As of last month 100 per cent of our clients are now on the cloud. We have the most modern native cloud-based learning platform in the market, so we’ve got to get the word out.
So, I think our biggest challenge right now is really helping folks understand the problems we're helping them solve, and really helping them understand how we're different. And, with the energy of 20 years and one mission – and 20 years looking ahead with one mission – I think we're going to be able to do some amazing things with our clients as we go forward.
Scaling it is exciting. We're seeing accelerated growth; our growth year over year over year has been continuing to climb and that growth rate is continuing to climb. So, we're doing good things, but right now we’re focused on the execution of that. That's the internal mindset.
Externally, I think we're facing the biggest challenge that we've ever faced as a company, in what we’ve been calling the future of work for the last few years. Communitech is actually a good partner on this front locally.
I used to think, when we started D2L, that where we had the biggest impact on people's lives was in the education journey. We’d set them up for success as they go out into the workforce and hopefully they do well. Today, I think we have an equal opportunity to have an ongoing impact on people's lives by making sure they get the right skilling, the right upskilling, the right reskilling, all the way through their careers. And they're going to have multiple careers, especially in the face of automation and artificial intelligence.
It's been well documented that there are millions of jobs at stake in North America; I think the estimate is over 60 million in North America alone in the next five to 10 years. I'm an optimist, so I think there are going to be tens of millions of new jobs created. I think the net gain of jobs is still going to be there. But they're just going to be different.
I don't think we as a society are ready for that change, and so our job as a company – to help people get the new skills and reskill faster – is paramount.
So, I've never been more excited about the opportunity in front of us. I don't think we've ever been in a better position to go do that. We now just need to do it.
In our mindset, what we're trying to do is work with our clients to help them connect with our other clients that can provide the reskilling, and just help connect the dots better so we can create a more efficient model for companies that are going through these transitions.
It's a big problem. I can't think of a bigger problem for our economy in the next five to 10 years than that. There's climate change, which is a big issue. Economically speaking, I can't think of a bigger issue than the complete transition of our economy.
Q – Does this mean your client base will evolve to include more types of clients?
A – The majority of our clients today are in education and we're growing very fast there. I think we're on track to more than double the number of new education clients this year compared to last year. I think we technically have already crossed that mark. And I see that trend continuing to accelerate. We're finding a good product-market fit there and with education clients we're helping them rise to this challenge by helping them do more online, because workers are not going to tend to want to go back to school to be reskilled and take two years to do that. Online is going to have to be a very big part of the mix for our clients, so that growth is awesome.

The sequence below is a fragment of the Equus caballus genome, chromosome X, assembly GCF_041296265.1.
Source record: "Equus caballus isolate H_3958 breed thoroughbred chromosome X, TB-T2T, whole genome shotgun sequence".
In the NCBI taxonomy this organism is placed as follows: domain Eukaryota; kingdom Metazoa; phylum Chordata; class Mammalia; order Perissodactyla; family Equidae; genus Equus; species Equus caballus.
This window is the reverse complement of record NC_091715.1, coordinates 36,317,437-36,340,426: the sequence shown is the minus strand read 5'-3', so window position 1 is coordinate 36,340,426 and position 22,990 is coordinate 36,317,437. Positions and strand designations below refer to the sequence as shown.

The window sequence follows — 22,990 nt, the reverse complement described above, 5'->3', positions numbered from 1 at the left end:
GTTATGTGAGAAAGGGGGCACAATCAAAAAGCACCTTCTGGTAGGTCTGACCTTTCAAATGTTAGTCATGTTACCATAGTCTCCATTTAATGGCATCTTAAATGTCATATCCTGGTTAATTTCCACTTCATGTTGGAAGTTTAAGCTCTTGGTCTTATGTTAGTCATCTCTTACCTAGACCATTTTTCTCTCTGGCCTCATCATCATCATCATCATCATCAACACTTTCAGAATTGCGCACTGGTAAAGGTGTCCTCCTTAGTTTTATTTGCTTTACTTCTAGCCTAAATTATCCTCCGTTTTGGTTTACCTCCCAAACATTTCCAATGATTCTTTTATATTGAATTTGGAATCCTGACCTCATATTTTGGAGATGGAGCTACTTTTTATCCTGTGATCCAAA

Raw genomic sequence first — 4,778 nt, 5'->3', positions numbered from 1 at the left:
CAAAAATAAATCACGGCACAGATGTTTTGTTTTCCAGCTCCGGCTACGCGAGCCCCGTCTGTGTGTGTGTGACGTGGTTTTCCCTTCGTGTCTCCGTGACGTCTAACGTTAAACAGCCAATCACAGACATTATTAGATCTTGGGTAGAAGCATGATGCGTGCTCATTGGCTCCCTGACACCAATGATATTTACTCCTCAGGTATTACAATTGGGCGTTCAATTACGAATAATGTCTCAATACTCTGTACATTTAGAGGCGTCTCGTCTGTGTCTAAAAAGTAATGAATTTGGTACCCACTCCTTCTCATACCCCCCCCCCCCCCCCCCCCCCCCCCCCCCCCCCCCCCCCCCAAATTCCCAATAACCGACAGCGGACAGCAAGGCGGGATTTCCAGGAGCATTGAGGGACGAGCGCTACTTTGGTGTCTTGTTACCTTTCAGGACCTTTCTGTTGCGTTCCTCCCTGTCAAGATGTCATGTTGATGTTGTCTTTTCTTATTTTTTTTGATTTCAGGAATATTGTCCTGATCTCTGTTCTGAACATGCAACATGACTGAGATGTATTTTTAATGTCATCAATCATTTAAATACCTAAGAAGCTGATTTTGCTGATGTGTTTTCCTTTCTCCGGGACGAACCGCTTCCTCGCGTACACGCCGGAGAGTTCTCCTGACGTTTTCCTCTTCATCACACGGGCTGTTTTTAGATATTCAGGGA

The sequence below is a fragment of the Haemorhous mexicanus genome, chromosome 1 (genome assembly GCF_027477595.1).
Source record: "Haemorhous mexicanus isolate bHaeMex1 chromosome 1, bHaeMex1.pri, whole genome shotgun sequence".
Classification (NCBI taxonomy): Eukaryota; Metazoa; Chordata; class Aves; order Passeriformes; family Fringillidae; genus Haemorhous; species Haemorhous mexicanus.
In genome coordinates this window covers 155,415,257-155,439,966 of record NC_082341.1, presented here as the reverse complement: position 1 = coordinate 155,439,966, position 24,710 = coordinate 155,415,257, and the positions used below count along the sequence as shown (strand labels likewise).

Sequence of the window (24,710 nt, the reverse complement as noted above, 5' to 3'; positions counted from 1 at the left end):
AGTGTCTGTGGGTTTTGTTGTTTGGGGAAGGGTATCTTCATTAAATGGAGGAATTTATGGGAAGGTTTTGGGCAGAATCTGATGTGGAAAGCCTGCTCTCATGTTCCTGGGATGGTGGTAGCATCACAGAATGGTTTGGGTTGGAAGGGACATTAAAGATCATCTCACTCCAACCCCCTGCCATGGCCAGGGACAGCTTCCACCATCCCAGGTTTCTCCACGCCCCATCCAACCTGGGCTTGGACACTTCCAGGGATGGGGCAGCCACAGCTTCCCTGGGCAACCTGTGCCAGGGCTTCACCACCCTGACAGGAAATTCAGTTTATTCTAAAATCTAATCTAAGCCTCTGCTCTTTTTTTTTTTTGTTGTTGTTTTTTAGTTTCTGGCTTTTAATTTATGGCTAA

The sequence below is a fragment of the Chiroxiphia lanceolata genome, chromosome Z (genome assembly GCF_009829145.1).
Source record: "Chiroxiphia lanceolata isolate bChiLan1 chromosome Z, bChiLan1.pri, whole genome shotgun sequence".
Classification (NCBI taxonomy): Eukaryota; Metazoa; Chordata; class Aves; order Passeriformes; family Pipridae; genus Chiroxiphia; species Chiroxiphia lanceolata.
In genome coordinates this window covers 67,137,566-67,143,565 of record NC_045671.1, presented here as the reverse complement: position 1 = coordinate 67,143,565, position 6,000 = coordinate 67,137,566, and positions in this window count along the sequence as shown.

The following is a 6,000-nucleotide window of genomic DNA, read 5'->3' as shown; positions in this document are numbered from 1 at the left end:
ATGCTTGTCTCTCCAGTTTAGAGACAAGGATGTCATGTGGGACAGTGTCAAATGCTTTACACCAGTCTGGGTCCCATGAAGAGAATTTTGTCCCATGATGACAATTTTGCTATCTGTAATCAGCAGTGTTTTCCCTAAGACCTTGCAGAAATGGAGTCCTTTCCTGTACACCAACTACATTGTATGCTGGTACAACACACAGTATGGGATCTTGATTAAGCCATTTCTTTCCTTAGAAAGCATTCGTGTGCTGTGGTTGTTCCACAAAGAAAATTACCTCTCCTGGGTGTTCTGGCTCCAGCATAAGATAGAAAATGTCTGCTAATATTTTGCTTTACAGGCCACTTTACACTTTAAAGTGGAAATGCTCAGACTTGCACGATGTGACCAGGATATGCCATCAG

At the same time, our growth in corporate is skyrocketing. And again, we're on track to double our corporate business in terms of new business coming in the door year over year. And I think we're just scratching the surface of that. We probably should be tripling or quadrupling or five-times-ing our business as we go forward, given the challenge that's being presented.
So I feel like we're at this really interesting spot where all the things that we've done for the last 20 years are going to support us for the next 20, but we really need to dig in with urgency to solve these problems – with our partners, with our clients, with folks at Communitech as part of this future-of-work strategy – urgently.
I don't think I've ever felt more anxious to get things done faster than I do today, and that's saying something, since it’s been 20 years. This is big.
Q – How do you see D2L and its Brightspace platform helping to shape the future of work?
A – There are two things. From a platform perspective, what we're doing is we're saying, ‘Here are the skills you have’ and we’ll work together to say, ‘Here are the skills you need.’ And then we're matching it back to, ‘Here are the courses, here are the micro-credentials, here are the other providers who are going to help you get those skills, or the ability for you to demonstrate that you've mastered those skills to help you with that next career path move that you need to make.’
For us, a lot of the future of work is about the future of skills. We've got some great whitepapers on those topics, and they're not marketing whitepapers. If people are looking for recommendations on that, and how do they actually go off and implement it, that's what I would point them to.
Then secondly, I don't think we can do this alone. I don't think a company can solve this problem by themselves. I don't think a university can solve these problems by themselves. I think we need to have us act as an intermediary, connecting these two worlds together. We’ve got hundreds of education clients, and how do we leverage that base of educational clients to help with this future-of-work stuff?